Treatment of Molasses-Based Distillery Wastewater in a Pilot- Scale Anaerobic Sequencing Batch Reactor (ASBR)

Myra L Tansengco*, David L Herrera and Judith C Tejano

Environment and Biotechnology Division, Industrial Technology Development Institute, Department of Science and Technology, General Santos Avenue, Bicutan, Taguig City, Philippines.

*Corresponding Author:
Tel: +63 (02) 8372071-82-2239
E-mail: [email protected]

Received date: June 10, 2016; Accepted date: July 21, 2016; Published date: July 28, 2016

Citation: Tansengco ML, Herrera DL, Tejano JC. Treatment of Molasses-Based Distillery Wastewater in a Pilot-Scale Anaerobic Sequencing Batch Reactor (ASBR). Electronic J Biol, 12:4

 

 
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Abstract

High-strength distillery wastewater, also called stillage or spent wash, contains high concentrations of organic and inorganic pollutants. Considering the standard allowable limit for effluent discharge, pollutants must be reduced from distillery wastewater before being released into the watercourse. This study examined the use of anaerobic sequencing batch reactor (ASBR) in a pilot-scale treatment of molasses-based distillery wastewater. ASBR was designed and fabricated using a 1,000 L capacity plastic container. The mixture consisted of 65% inoculum and 35% diluted wastewater. Influent was diluted at a proportion of 1 part wastewater and 2 parts water due to the high COD concentration of raw distillery wastewater. The inoculum was anaerobically-treated sludge obtained from an existing wastewater treatment facility. ASBR trials were done with varying reaction (stirring) durations, i.e., 8, 24 and 48 h operated for 24, 40 and 64 h cycle, respectively. Two trials were done per operating conditions. Highest COD (60%) and BOD (86%) reductions were observed in ASBR operation with 8 h react time. Biogas production in ASBR with 8 h react time also had the highest methane content (72%) compared to those with 24 h and 48 h reaction periods having 66% and 50% methane, respectively. Sludge by-product after ASBR operations had 0.91 to 1.02% total NPK (nitrogen, phosphorus, potassium), which can be utilized as soil ameliorant. Posttreatment of ASBR-treated effluent is necessary to attain the allowable discharge limit.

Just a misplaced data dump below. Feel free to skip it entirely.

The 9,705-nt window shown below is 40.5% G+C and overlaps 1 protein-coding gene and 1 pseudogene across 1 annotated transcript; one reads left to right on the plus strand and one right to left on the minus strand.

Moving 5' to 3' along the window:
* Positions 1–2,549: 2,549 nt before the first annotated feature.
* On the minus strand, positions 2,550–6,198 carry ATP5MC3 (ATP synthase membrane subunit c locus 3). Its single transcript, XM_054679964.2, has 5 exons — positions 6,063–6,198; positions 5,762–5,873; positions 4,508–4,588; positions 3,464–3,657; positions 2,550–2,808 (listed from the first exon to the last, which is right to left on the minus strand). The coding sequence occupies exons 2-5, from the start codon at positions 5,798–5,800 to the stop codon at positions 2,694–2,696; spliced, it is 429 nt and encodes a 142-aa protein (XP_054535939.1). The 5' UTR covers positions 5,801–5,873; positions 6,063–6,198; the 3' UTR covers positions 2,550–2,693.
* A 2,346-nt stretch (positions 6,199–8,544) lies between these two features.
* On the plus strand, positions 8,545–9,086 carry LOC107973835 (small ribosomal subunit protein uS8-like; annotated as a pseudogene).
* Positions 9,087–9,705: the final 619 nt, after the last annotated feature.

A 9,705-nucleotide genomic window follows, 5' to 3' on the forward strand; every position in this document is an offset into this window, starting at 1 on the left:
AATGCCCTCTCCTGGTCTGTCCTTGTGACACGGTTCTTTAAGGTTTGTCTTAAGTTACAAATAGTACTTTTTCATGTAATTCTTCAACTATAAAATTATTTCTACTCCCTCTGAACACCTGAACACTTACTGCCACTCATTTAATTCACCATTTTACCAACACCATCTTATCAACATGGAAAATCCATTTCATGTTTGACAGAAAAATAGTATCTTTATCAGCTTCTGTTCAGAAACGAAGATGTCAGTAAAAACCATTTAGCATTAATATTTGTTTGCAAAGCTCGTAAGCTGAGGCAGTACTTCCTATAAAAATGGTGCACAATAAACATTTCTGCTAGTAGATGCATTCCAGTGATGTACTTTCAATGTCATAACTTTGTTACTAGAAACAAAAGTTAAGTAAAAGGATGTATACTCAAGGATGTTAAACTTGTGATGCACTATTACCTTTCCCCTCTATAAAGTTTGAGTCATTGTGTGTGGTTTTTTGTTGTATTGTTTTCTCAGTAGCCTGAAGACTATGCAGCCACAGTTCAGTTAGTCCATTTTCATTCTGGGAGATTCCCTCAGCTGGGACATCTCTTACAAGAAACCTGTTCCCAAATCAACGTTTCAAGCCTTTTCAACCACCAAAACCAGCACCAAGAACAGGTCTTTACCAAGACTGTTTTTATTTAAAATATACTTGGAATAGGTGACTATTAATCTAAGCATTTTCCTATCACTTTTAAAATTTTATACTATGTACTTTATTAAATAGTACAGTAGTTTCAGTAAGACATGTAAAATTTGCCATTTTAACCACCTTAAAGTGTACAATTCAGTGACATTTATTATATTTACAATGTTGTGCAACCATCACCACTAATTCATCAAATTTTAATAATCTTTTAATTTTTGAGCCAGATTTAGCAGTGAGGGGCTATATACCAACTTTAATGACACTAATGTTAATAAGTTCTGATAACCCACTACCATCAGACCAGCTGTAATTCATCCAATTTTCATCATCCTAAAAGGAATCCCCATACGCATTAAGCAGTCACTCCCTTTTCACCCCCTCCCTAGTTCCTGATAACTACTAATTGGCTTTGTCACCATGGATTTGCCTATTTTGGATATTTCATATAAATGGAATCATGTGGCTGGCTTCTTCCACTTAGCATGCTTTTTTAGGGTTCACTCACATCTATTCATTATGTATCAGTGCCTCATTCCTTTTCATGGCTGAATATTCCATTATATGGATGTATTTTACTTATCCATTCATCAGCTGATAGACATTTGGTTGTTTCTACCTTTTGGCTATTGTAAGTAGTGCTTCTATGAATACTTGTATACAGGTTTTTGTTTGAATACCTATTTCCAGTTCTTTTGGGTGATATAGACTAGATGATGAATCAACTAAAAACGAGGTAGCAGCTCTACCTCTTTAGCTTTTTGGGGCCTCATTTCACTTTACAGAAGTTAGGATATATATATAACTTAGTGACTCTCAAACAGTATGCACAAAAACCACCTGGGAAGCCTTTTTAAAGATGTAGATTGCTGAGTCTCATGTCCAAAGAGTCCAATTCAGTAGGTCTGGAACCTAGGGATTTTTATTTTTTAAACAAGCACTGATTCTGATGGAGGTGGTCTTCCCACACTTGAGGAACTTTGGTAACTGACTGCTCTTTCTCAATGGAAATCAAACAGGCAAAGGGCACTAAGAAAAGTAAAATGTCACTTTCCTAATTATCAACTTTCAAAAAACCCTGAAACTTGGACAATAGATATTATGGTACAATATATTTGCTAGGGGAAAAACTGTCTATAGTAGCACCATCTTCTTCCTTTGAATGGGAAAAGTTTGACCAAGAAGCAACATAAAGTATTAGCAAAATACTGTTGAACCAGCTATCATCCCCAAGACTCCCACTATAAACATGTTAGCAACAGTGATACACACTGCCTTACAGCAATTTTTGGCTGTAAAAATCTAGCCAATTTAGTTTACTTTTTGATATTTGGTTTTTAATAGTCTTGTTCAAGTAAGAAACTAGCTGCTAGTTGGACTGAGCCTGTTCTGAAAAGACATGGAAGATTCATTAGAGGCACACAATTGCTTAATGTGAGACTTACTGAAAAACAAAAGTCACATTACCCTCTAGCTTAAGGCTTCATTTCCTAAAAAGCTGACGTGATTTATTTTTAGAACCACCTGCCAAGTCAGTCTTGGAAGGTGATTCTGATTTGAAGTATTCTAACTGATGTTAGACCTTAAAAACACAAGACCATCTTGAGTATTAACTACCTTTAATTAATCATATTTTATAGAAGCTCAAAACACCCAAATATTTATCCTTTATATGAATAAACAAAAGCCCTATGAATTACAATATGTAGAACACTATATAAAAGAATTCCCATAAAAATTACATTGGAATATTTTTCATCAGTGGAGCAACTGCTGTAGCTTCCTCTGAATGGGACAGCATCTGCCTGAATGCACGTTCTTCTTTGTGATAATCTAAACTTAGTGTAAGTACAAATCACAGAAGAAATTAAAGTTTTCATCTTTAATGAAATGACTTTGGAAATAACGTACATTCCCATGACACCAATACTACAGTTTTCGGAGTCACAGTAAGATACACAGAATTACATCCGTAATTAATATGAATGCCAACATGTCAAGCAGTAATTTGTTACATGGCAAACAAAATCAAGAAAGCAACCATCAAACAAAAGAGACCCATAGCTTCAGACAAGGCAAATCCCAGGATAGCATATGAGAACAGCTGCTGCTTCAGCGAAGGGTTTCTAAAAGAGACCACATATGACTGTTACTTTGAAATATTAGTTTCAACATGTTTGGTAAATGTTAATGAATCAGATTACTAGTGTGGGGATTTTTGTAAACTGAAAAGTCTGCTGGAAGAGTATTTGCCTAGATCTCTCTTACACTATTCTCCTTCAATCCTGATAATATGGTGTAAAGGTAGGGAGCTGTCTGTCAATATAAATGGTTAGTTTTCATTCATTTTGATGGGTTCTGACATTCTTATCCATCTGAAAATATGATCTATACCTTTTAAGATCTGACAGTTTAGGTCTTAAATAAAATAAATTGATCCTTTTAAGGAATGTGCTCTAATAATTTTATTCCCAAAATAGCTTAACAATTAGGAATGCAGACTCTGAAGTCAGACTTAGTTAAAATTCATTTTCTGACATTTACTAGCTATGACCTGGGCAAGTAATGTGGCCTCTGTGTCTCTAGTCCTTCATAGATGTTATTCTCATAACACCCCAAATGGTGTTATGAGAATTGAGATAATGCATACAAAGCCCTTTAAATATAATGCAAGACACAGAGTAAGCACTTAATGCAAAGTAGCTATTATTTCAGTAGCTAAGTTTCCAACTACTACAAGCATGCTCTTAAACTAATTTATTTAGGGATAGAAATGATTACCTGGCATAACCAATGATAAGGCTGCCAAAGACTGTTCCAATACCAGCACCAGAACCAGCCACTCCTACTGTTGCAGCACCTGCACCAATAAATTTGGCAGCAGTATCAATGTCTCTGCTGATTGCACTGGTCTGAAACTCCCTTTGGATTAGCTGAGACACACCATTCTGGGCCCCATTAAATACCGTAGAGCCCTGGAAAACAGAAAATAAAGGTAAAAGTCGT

Keywords

Anaerobic sequencing batch reactor; ASBR; distillery wastewater; Biogas.

1. Introduction